Houston Methodist. Leading Medicine

Elbow FAQ

Question:

Can you tell me what overstuffing means? I had elbow surgery with plates and screws to hold a bone together that was broken into tiny bits. When that failed, they took the top of the radius bone out and put an artificial implant in. Now I've lost even more motion and the new surgeon says it's because I have an overstuffed implant. I don't really understand what that means exactly.

Answer:

The elbow is a very complex joint that allows elbow flexion and extension but also forearm rotations called supination (palm up) and pronation (palm down). In order to provide this rotational motion, the top or head of the radius (one of the two bones in the forearm that help form the elbow joint) rolls against the other forearm bone (the ulna. Damage to the radial head can be very difficult to salvage. Over the years, bone grafting and improved fixation devices like the miniplates have made it possible to preserve more elbows than ever before. And that's good because implants cannot successfully replace a natural radial head. It's just such a unique and unusual bone in shape, form, and function. But sometimes all efforts to stabilize the bones and hold them together until they heal just doesn't work. In the end, the upper portion of the radius is removed and a prosthetic implant is inserted in its place. Studies presenting outcomes of radial prostheses report a mix of results from poor to excellent, with equally varying levels of patient satisfaction. The implants are expensive and don't always fit the patient well. One advantage the prosthetic head does offer is stability when torn elbow ligaments cannot be repaired. One disadvantage is that overstuffing can occur. This means the implant is too large for the joint space available. Usually it's a matter of the prosthesis being too long. Over time, the joint cartilage can get worn down and the elbow can start to dislocate. Revision surgery may be needed to correct the problem. Your surgeon will be able to advise you. It may be a case of wait-and-see how things work out for you. But if the loss of motion is disabling, then further treatment may be able to correct the problem. Gabriel Clembosky, MD, and Jorge G. Boretto, MD. Open Reduction and Internal Fixation Versus Prosthetic Replacement for Complex Fractures of the Radial Head. In Journal of Hand Surgery. July/August 2009. Vol. 34. No. 6. Pp. 1120-1123.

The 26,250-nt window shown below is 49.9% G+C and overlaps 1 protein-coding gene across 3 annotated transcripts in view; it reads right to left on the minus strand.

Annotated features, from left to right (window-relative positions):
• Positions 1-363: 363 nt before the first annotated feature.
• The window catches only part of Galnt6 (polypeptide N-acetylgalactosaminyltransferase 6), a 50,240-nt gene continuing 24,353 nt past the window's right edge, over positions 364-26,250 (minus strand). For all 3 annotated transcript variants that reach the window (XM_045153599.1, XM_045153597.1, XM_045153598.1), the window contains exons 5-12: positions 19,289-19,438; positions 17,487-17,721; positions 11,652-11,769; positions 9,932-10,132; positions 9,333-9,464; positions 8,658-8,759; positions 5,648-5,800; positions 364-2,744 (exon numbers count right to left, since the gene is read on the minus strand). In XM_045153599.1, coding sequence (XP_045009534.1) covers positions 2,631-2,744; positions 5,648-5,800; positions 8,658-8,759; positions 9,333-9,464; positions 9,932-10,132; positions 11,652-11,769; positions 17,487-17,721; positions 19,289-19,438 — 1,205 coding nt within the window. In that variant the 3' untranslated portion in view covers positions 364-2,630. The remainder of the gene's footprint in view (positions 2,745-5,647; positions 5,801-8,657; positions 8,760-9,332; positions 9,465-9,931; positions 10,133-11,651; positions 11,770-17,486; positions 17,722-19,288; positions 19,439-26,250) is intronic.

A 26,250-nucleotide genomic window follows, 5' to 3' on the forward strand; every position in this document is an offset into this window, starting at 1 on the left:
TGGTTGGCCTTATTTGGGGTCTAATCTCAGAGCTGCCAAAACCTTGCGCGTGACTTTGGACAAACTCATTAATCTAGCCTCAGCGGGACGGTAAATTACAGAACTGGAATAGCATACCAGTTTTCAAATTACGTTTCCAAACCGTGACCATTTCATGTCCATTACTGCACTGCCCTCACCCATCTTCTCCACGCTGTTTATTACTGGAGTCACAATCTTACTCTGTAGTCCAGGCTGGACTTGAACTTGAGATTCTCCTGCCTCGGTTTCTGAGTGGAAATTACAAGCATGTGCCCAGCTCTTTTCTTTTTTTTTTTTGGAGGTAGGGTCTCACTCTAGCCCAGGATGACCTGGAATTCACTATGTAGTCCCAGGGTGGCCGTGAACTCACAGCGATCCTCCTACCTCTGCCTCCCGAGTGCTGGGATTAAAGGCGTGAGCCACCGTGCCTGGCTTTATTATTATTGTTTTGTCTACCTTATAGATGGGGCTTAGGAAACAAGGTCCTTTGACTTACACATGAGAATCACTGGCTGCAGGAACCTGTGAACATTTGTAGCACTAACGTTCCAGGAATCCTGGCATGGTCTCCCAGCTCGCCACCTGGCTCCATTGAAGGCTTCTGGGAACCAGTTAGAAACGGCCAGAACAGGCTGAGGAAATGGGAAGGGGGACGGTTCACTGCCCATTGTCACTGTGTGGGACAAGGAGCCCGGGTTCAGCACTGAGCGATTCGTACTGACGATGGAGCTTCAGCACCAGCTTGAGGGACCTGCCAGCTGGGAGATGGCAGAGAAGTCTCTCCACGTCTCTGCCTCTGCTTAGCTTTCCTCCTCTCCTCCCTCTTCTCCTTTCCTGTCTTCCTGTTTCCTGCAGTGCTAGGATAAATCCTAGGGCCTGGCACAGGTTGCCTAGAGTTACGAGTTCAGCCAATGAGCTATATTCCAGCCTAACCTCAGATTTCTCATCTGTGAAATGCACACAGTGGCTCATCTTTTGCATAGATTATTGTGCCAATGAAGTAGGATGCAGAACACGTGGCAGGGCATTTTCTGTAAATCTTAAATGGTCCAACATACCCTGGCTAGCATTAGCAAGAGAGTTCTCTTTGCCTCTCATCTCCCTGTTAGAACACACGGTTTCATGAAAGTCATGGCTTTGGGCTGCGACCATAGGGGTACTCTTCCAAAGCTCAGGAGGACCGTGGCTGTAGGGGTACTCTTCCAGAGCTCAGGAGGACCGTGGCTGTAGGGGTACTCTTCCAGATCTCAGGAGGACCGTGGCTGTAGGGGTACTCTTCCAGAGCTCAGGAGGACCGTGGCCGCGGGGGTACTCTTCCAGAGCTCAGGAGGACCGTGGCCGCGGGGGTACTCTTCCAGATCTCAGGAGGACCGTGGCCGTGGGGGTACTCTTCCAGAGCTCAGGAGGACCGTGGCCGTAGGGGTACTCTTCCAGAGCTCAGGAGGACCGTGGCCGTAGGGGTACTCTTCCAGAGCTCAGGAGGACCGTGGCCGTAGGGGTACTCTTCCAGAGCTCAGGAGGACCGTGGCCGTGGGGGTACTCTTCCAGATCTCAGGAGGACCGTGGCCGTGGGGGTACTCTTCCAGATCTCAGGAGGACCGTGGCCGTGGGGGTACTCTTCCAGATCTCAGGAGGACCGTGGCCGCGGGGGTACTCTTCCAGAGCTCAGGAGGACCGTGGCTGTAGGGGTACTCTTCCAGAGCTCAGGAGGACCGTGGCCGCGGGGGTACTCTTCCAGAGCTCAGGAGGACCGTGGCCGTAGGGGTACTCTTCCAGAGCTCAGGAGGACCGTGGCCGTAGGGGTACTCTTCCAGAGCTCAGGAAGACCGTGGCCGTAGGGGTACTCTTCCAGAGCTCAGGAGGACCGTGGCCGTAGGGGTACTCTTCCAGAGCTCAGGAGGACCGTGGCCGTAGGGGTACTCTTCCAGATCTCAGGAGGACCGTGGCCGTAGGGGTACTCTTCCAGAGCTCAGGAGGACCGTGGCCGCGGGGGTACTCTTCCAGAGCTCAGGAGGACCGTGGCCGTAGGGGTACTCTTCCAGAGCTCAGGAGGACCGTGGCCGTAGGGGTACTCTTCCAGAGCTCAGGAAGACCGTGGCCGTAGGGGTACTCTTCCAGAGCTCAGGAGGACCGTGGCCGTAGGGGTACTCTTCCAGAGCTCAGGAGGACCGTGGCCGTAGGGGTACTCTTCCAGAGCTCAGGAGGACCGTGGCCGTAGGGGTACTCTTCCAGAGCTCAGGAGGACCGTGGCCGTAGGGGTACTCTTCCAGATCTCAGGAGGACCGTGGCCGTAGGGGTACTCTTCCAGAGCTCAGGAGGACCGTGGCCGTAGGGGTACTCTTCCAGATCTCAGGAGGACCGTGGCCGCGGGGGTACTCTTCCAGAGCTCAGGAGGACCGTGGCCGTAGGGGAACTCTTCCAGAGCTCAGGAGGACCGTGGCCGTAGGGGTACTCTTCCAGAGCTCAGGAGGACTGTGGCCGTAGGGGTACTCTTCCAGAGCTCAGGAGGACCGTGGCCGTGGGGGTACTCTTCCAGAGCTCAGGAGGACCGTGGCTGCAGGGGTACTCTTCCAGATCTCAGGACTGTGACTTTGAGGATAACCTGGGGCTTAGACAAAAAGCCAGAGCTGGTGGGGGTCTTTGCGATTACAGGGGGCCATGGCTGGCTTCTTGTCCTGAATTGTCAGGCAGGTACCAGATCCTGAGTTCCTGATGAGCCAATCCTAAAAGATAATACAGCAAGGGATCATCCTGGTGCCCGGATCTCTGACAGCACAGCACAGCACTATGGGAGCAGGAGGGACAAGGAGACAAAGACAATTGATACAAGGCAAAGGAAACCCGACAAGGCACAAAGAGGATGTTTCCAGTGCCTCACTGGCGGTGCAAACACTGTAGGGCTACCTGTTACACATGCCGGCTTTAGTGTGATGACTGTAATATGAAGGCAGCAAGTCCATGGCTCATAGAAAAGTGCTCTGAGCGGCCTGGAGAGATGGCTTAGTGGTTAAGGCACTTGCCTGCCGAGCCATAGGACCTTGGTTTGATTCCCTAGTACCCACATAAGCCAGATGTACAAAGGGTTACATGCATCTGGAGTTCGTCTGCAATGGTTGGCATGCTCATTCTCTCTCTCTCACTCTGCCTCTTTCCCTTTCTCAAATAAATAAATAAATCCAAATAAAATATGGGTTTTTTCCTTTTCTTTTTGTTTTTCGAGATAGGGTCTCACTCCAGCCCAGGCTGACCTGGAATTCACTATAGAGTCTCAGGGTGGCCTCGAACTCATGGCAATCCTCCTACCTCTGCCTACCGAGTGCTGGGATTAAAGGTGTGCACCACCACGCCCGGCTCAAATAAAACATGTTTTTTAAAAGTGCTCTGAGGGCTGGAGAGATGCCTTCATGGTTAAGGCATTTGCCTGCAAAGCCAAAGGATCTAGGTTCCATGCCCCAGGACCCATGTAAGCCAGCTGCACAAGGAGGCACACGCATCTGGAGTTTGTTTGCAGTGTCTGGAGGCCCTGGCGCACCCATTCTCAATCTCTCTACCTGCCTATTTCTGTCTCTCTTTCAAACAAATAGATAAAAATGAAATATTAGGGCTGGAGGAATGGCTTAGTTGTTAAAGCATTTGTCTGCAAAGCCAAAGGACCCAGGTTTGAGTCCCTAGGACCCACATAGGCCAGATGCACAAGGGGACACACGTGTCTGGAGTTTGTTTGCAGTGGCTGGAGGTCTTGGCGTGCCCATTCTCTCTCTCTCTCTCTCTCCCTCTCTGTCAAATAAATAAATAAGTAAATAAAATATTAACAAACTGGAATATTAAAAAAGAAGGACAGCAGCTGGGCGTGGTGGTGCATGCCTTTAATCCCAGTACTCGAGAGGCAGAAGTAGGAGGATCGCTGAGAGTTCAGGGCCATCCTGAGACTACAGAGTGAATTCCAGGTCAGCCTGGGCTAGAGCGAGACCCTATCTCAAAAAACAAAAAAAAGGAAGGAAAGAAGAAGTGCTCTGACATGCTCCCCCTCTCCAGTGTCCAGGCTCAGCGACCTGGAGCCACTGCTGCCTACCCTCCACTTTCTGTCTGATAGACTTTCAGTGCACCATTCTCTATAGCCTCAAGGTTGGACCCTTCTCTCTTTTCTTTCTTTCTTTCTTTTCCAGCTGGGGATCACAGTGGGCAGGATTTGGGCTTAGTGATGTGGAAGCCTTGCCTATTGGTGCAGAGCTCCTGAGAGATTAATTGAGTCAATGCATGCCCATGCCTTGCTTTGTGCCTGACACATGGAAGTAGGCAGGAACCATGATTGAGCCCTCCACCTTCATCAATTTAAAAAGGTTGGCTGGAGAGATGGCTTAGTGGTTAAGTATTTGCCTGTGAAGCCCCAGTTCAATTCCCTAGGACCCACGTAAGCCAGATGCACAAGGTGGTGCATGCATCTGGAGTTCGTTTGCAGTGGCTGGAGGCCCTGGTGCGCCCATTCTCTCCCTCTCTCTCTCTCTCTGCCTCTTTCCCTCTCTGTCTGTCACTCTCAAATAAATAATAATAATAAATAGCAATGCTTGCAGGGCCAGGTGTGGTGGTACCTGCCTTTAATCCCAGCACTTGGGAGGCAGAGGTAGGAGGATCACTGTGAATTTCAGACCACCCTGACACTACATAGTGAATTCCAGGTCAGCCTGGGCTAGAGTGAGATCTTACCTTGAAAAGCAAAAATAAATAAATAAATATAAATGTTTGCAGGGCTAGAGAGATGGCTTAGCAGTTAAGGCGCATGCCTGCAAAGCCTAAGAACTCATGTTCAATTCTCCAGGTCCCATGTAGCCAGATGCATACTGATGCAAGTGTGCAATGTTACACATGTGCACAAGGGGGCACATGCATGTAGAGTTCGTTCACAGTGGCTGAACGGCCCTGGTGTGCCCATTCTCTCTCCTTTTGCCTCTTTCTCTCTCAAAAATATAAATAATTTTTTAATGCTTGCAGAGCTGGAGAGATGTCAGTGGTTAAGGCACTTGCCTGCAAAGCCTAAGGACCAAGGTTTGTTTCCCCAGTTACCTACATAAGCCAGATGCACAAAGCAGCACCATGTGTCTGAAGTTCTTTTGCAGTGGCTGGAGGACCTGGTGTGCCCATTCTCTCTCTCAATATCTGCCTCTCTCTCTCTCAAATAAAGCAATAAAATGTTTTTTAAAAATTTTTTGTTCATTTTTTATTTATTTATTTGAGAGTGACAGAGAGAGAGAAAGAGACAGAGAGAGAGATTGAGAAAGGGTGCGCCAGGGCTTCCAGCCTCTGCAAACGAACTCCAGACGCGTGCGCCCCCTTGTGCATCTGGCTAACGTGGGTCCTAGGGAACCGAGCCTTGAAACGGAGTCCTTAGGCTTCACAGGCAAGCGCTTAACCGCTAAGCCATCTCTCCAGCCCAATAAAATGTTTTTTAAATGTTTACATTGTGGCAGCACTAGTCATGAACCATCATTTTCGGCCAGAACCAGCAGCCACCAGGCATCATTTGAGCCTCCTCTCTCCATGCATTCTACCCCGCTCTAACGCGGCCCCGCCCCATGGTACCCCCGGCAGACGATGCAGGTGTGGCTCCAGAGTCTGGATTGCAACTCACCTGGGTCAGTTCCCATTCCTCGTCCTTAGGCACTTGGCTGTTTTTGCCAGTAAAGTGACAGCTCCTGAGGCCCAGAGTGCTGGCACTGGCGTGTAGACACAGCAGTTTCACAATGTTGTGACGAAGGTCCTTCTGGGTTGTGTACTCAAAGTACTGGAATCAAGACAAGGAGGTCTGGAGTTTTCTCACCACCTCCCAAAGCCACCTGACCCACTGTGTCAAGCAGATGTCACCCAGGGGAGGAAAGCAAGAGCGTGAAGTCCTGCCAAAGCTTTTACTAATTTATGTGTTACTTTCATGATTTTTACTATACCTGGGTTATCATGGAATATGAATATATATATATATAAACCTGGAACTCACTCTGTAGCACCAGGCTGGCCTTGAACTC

*Disclaimer:* The information contained herein is compiled from a variety of sources. It may not be complete or timely. It does not cover all diseases, physical conditions, ailments or treatments. The information should NOT be used in place of visit with your healthcare provider, nor should you disregard the advice of your health care provider because of any information you read in this topic.
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